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Dirty work

How powerless Americans have been entrapped in forced labor and poverty

Workers in a strawberry field in California. In 'Nobodies,' John Bowe examines how 'free people benefit from slave labor.' Workers in a strawberry field in California. In "Nobodies," John Bowe examines how "free people benefit from slave labor." (new york times/robert galbraith)

Nobodies: Modern American Slave Labor and the Dark Side of the New Global Economy
By John Bowe
Random House, 304 pp., $25.95

The Missing Class: Portraits of the Near Poor in America
By Katherine S. Newman and Victor Tan Chen
Beacon, 258 pp., $24.95

In the heated debate about undocumented immigrant workers toiling away in the United States, we don't hear much about the condition of abject bondage under which many of these laborers toil in what is supposed be the world's freest nation. These working people are the subject of "Nobodies," a disturbing new study by journalist John Bowe, who believes that the American public has been numbed by horrific news stories of contract laborers who are trapped and suffocated in ship containers, railroad cars, and trailer trucks. Bowe hopes his book will wake up a nation unaware of what is happening to these shadow people.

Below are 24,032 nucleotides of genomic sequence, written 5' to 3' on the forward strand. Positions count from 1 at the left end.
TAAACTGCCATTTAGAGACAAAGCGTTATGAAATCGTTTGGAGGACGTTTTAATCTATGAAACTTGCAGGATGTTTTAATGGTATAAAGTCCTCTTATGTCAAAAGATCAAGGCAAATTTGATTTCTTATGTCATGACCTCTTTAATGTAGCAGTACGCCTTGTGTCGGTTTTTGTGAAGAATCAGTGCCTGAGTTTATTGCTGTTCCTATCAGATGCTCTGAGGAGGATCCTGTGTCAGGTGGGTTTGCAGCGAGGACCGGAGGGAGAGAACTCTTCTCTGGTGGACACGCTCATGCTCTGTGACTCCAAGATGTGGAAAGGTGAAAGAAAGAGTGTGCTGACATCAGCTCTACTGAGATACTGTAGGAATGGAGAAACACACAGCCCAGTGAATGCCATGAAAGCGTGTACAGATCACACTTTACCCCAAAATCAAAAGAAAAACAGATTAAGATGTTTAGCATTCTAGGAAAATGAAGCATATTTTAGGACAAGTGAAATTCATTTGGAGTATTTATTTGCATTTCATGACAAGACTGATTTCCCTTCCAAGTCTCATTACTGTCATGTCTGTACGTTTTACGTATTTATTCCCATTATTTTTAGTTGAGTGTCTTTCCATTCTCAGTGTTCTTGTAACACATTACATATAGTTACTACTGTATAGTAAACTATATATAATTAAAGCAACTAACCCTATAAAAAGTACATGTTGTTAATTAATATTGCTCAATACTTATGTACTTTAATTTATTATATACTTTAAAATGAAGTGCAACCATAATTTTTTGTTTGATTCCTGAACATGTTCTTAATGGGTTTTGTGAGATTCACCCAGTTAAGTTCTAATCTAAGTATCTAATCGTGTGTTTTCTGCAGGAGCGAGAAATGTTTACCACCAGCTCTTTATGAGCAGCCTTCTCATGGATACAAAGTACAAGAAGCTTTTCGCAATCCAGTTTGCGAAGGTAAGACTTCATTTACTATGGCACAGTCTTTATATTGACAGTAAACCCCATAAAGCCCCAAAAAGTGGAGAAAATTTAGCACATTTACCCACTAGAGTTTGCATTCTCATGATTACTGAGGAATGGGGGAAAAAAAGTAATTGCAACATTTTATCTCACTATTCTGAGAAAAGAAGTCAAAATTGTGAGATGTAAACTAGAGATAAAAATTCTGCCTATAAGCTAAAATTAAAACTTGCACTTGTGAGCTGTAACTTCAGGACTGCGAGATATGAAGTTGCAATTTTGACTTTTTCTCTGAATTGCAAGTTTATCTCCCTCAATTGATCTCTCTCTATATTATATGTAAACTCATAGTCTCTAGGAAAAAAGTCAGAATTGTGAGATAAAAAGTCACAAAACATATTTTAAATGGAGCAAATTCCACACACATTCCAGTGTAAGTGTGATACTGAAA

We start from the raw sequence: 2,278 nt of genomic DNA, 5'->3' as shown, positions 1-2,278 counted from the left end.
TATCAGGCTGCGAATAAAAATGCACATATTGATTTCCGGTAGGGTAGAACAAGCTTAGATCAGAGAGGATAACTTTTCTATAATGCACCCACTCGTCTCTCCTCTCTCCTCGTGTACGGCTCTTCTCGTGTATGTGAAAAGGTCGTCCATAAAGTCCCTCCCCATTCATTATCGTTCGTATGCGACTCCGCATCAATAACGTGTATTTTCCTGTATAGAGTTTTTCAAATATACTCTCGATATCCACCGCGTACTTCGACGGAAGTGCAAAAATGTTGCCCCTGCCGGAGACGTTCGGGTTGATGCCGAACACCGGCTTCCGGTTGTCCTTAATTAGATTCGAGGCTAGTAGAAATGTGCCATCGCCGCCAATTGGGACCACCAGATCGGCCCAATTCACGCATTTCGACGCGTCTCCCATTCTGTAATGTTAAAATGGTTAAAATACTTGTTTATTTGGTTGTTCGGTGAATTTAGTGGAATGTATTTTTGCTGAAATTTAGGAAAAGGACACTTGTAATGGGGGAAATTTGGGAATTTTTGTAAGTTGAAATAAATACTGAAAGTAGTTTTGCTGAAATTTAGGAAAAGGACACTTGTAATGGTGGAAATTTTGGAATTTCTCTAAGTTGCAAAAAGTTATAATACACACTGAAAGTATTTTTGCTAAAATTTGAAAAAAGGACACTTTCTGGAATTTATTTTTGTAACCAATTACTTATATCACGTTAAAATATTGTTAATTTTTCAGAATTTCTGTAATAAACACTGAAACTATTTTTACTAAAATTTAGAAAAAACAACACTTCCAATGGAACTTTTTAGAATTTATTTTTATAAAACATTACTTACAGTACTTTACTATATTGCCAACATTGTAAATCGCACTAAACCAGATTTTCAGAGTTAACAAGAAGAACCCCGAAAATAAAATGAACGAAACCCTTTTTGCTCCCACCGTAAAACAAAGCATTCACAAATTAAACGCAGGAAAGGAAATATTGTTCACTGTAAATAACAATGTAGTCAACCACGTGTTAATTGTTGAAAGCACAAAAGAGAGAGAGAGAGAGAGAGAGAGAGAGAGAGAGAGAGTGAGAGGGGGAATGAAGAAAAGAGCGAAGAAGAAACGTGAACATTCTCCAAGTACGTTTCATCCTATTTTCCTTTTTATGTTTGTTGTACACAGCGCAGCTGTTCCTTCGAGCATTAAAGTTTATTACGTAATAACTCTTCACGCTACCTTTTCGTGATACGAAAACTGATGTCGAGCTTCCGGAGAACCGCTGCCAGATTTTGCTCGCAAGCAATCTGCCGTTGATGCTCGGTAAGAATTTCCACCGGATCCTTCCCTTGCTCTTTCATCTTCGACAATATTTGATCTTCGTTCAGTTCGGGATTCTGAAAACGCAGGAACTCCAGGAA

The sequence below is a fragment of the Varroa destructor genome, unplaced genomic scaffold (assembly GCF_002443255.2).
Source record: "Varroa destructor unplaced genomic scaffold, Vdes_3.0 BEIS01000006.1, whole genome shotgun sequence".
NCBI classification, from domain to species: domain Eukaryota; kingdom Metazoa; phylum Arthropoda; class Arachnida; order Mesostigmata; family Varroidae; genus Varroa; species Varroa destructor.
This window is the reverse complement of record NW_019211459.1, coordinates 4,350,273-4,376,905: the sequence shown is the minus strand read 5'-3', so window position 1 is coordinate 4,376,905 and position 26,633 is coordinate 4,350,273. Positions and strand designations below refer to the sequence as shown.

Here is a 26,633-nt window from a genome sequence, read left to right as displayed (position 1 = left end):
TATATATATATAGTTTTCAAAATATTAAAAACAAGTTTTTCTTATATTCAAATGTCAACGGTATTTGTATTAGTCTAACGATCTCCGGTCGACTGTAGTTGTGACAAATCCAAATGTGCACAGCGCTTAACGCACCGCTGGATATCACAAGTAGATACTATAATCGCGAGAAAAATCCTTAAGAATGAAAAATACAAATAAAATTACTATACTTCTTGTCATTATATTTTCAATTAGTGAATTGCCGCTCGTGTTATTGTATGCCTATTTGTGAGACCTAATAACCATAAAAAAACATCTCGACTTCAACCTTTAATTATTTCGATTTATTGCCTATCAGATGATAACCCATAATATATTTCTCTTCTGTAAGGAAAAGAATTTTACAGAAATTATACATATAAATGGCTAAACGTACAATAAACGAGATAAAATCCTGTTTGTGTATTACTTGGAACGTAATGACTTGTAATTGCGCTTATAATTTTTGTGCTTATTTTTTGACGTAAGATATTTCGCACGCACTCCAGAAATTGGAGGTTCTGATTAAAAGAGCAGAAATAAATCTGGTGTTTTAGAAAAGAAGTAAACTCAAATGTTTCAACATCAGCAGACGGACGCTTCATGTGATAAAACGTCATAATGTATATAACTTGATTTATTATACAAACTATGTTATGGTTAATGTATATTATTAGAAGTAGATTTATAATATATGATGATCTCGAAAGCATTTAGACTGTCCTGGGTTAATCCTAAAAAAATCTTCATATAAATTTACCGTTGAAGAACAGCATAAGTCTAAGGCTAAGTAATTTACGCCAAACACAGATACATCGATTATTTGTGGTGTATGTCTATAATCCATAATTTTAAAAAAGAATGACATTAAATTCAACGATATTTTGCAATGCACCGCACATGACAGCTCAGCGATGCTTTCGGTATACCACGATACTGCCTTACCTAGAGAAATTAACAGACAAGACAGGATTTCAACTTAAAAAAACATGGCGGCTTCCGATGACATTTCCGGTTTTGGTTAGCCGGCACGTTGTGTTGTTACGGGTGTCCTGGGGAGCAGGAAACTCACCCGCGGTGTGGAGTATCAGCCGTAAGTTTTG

To this end, the author provides three sharply written case studies of what he calls "labor slavery."